Expert: Birmingham can be the most walkable city in the South

Birmingham Alabama
Rotary Trail – photo from Freshwater Land Trust

Last week, at the conclusion of a two day tour of Birmingham, Christopher Coes,  Vice President at Smart Growth America and a leading expert on transportation and walkable communities declared that Birmingham can be one of the most walkable cites in the South.

Coes  made the proclamation during a presentation at the Urban Land Institute (ULI) Southern States Exchange  2018 tour.  A number of the South’s leading regional planners, developers and community leaders were in attendance.

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ULI Southern State Exchange 2018 participants at Sloss Furnaces. Photo from Catherine Sloss Jones

The event was hosted by the ULI Alabama chapter. The focus of the ULI  Southern States Exchange is to learn what neighboring Southern cities are doing to improve the urban landscape and revitalize their neighborhoods and cities. The Exchange has toured  Louisiana  and Memphis in previous years.

Titled Renaissance in the Magic City, ULI Exchange participants got to tour the Civil Rights District, Pepper Place, Railroad Park, Rotary Trail, Sloss Furnaces, UAB, Vulcan Park, Thomas Jefferson Hotel, Alabama Theatre, Lyric Theatre, Pizitz Hall, and the 1st Avenue North Loft District. Sally Mackin, Executive Director of the Woodlawn Foundation also addressed the group.

ULI Birmingham
Cheryl Morgan, former director of the Auburn Design Studio provided a walking tour of downtown Birmingham
Birmingham is so authentic
Christopher Coes headshot Expert: Birmingham can be the most walkable city in the South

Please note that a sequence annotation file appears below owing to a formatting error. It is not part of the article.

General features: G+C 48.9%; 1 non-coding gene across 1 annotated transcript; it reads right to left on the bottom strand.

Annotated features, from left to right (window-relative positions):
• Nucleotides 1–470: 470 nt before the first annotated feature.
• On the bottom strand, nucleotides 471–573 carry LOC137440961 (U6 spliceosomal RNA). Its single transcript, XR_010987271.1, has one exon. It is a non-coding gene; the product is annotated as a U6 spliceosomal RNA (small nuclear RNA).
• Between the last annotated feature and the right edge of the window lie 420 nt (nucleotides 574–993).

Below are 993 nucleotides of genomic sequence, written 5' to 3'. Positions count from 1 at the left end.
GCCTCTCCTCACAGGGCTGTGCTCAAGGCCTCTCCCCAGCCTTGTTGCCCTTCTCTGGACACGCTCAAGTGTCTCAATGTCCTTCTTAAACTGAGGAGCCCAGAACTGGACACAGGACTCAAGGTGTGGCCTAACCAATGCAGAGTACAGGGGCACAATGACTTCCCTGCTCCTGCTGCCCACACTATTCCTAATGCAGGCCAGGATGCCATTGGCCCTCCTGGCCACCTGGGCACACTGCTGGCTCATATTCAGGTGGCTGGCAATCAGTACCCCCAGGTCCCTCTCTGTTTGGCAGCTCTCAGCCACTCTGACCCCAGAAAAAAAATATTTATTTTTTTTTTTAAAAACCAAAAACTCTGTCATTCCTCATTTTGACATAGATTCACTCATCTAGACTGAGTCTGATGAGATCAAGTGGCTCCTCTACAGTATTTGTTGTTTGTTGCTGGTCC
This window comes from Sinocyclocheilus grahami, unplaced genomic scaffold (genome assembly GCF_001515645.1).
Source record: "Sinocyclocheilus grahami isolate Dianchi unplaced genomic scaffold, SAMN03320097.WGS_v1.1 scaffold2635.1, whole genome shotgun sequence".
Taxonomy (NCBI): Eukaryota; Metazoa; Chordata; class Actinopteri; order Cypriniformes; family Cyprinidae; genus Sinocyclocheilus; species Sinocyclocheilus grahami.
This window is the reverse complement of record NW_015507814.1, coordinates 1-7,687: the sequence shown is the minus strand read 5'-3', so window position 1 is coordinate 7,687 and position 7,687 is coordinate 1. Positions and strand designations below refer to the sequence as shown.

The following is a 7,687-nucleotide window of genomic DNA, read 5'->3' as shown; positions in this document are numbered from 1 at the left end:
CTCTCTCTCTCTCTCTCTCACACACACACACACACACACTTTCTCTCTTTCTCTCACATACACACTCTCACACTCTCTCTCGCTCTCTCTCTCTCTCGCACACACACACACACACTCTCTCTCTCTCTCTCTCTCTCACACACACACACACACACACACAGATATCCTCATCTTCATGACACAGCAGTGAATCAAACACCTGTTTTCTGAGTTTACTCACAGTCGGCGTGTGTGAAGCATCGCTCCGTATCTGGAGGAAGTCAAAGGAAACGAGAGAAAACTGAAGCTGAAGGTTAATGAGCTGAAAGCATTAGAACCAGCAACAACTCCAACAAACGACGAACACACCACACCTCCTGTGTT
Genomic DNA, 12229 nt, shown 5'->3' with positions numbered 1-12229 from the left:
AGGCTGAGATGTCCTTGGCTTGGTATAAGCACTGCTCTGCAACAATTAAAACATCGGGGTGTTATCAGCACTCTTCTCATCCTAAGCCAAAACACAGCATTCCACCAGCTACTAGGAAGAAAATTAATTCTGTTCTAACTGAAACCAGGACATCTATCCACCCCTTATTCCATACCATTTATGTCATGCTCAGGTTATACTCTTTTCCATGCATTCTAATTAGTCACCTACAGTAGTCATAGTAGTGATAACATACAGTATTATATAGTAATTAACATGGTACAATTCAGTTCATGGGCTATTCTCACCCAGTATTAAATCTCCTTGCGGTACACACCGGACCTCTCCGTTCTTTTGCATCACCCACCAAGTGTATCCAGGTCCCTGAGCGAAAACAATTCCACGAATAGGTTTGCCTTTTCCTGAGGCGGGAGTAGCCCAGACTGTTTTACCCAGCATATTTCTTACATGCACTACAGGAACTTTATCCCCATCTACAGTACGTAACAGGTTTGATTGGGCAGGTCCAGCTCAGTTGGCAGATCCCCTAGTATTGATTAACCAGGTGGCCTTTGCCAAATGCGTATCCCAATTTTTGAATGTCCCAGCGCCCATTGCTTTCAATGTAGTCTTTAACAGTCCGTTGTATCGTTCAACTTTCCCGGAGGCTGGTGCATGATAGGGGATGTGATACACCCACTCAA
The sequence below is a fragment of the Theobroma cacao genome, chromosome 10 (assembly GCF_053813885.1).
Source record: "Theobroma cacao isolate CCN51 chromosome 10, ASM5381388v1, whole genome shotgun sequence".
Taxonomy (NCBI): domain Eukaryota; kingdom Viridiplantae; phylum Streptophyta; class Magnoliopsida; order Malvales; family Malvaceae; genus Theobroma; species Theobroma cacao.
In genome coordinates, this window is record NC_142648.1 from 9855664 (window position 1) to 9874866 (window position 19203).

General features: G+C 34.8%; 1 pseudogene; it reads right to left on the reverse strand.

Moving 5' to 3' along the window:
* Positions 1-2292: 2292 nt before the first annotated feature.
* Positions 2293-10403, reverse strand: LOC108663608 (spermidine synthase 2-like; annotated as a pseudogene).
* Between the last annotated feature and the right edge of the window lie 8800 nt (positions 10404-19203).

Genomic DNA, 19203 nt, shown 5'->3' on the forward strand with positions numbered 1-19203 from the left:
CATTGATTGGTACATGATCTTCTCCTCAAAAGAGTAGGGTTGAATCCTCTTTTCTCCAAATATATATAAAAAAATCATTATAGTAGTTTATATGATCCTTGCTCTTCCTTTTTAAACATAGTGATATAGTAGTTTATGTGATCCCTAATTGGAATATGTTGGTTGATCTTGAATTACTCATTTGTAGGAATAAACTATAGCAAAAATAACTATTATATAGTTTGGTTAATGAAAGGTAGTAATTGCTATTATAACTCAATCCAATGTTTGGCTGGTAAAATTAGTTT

Christopher Coes

“What is happening here in Birmingham is so authentic,” stated Coes.

“Birmingham is viewed as the most affordable city in the Southeast according to Forbes magazine. People are moving here because Atlanta, Charlotte, DC are too expensive.  Companies want to be here because there are great universities, great talent and a rich history.”

Florentine Birmingham
ULI Southeast Exchange luncheon at  historic Florentine. Photo from Bham Now.

Along with affordability,  Coes pointed out several reasons why Birmingham is poised to become a more walkable city.

“One of the first steps that Birmingham can do right now is maintain the course it is on around creating the Bus Rapid Transit corridor.  It is not just about the bus system. It is about how you knit together the neighborhoods and community to make them all more walkable,” noted Coes.

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Birmingham Intermodal Facility – photo by Hunter Drinkard for Bham Now

According to Coes, federal funding is available for communities near new railroad intermodal facilities which coincides with the opening of Birmingham’s new facility that opened last month. The city’s efforts to pass a new Complete Streets ordinance  will also provide greater pedestrian access and a new tool to make the Magic City  more walkable.

Cathy Sloss Jones, Chair of the ULI-Alabama summed up the significance of Coes’s comments about Birmingham’s emergence as a walkable city.

“Chris gets money on the ground to make more walkable, vibrant, and sustainable communities. When he says Birmingham can be the most walkable city in the South – that’s saying something.”

Want to learn if  your neighborhood is “walkable”?  Get your “Walk Score” – HERE.
Pat Byington
Pat Byington

Longtime conservationist. Former Executive Director at the Alabama Environmental Council and Wild South. Publisher of the Bama Environmental News for more than 18 years. Career highlights include playing an active role in the creation of Alabama's Forever Wild program, Little River Canyon National Preserve, Dugger Mountain Wilderness, preservation of special places throughout the East through the Wilderness Society and the strengthening (making more stringent) the state of Alabama's cancer risk and mercury standards.

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